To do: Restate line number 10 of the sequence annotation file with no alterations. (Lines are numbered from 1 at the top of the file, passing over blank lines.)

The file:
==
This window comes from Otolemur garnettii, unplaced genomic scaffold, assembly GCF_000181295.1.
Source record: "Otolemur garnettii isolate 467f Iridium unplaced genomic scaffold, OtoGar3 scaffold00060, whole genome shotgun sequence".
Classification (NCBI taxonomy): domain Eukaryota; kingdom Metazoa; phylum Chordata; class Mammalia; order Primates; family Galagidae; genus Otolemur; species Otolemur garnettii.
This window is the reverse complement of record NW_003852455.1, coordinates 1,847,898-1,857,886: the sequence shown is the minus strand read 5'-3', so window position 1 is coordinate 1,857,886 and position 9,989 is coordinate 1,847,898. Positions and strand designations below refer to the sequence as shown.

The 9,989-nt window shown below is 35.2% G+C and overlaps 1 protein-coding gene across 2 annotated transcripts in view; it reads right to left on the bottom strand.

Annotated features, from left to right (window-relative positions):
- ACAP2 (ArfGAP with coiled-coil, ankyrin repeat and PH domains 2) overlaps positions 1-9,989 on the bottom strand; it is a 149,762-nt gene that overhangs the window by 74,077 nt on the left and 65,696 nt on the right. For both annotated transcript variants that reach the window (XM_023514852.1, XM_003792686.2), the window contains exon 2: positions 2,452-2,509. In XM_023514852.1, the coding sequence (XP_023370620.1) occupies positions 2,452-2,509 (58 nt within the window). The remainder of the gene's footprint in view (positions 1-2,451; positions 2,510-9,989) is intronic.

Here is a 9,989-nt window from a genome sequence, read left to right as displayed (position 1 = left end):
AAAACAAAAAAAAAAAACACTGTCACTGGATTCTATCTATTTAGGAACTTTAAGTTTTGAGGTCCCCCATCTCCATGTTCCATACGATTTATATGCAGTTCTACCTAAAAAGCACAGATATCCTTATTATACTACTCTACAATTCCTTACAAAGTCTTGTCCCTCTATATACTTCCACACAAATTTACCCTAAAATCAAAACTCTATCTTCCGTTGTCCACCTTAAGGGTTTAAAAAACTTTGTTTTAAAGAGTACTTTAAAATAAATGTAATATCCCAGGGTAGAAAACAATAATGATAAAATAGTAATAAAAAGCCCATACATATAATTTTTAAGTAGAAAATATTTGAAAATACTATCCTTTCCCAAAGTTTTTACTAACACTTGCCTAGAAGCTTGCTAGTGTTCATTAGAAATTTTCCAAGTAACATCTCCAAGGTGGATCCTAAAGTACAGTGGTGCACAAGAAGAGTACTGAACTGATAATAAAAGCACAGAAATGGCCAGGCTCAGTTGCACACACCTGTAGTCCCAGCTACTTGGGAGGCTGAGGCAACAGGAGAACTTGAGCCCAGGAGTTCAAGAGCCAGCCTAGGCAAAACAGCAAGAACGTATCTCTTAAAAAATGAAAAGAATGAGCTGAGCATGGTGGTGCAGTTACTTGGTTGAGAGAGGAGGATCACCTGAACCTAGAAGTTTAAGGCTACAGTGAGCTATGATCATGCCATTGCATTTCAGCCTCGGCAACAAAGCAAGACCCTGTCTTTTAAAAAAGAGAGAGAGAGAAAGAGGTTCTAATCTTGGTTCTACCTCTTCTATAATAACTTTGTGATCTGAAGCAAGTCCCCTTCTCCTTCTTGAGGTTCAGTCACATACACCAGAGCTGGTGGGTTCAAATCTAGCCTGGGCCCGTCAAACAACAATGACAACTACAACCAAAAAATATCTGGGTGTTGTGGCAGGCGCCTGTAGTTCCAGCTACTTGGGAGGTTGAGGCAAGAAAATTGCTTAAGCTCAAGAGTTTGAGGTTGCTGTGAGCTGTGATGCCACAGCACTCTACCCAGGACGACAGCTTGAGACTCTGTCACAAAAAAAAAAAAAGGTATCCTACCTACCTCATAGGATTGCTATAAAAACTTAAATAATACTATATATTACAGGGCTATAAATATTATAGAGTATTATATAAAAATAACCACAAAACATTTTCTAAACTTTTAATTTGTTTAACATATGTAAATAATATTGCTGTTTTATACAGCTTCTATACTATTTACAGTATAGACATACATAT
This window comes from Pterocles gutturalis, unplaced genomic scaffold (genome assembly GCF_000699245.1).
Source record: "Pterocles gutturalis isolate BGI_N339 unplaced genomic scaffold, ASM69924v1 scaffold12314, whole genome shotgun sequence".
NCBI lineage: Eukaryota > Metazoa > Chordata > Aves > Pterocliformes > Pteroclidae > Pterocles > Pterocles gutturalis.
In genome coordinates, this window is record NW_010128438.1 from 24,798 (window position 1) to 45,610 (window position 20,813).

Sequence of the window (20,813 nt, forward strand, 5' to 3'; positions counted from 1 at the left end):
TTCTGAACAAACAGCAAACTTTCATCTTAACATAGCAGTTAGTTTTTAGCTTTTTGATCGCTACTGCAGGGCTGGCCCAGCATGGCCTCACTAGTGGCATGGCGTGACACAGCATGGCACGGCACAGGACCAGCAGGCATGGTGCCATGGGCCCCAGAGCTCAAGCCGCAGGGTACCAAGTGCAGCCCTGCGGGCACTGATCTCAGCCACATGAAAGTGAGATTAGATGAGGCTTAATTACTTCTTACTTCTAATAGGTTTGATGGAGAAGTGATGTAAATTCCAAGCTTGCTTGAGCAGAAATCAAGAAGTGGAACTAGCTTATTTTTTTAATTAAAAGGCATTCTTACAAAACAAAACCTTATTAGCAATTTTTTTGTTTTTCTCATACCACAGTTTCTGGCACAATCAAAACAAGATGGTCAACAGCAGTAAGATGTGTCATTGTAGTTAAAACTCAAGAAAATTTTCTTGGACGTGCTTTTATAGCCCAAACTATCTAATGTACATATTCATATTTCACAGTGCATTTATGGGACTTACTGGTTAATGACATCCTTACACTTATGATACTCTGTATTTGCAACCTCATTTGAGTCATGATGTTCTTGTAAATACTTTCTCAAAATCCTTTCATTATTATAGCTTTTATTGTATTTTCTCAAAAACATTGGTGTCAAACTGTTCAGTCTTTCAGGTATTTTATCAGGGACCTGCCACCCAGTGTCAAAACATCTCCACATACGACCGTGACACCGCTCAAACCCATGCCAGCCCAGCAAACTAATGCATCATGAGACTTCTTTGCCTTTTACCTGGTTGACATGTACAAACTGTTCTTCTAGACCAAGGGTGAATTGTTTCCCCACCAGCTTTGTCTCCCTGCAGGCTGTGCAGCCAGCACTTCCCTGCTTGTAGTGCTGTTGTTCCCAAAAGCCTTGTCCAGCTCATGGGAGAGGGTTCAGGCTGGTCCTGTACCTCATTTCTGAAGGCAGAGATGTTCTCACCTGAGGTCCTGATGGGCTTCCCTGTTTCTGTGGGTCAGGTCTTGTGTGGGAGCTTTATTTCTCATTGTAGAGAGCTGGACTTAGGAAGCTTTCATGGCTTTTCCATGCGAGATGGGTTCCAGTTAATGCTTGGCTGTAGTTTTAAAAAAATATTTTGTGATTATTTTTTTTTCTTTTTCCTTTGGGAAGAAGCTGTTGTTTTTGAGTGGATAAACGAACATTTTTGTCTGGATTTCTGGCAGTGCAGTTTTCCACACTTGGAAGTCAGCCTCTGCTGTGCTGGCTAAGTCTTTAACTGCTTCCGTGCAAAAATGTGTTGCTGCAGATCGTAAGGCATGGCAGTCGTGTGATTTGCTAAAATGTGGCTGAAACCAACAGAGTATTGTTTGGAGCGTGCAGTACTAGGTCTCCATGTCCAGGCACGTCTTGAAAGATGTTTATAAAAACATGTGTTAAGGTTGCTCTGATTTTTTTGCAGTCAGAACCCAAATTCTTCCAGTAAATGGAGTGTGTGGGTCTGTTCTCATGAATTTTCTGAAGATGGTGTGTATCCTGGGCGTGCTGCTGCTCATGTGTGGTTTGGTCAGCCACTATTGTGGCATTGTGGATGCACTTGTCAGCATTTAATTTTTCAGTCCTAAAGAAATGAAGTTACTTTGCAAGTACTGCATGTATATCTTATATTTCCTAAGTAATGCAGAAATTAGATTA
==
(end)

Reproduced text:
This window comes from Pterocles gutturalis, unplaced genomic scaffold (genome assembly GCF_000699245.1).